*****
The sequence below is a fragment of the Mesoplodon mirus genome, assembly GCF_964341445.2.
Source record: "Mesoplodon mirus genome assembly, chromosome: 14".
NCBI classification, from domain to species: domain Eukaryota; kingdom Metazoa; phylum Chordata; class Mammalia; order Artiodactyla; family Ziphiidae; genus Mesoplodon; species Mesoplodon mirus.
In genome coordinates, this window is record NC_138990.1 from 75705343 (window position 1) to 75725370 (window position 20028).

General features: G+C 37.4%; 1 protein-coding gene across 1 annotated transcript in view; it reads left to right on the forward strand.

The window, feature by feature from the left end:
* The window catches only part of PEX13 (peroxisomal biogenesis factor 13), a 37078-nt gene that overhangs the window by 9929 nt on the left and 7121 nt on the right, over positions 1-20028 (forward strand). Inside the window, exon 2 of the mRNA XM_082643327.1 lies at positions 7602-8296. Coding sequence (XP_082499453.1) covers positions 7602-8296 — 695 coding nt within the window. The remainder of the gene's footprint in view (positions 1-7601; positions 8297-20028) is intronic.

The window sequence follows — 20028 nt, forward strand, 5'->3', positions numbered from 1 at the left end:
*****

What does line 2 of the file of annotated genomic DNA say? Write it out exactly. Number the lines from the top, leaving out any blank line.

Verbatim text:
Source record: "Mesoplodon mirus genome assembly, chromosome: 14".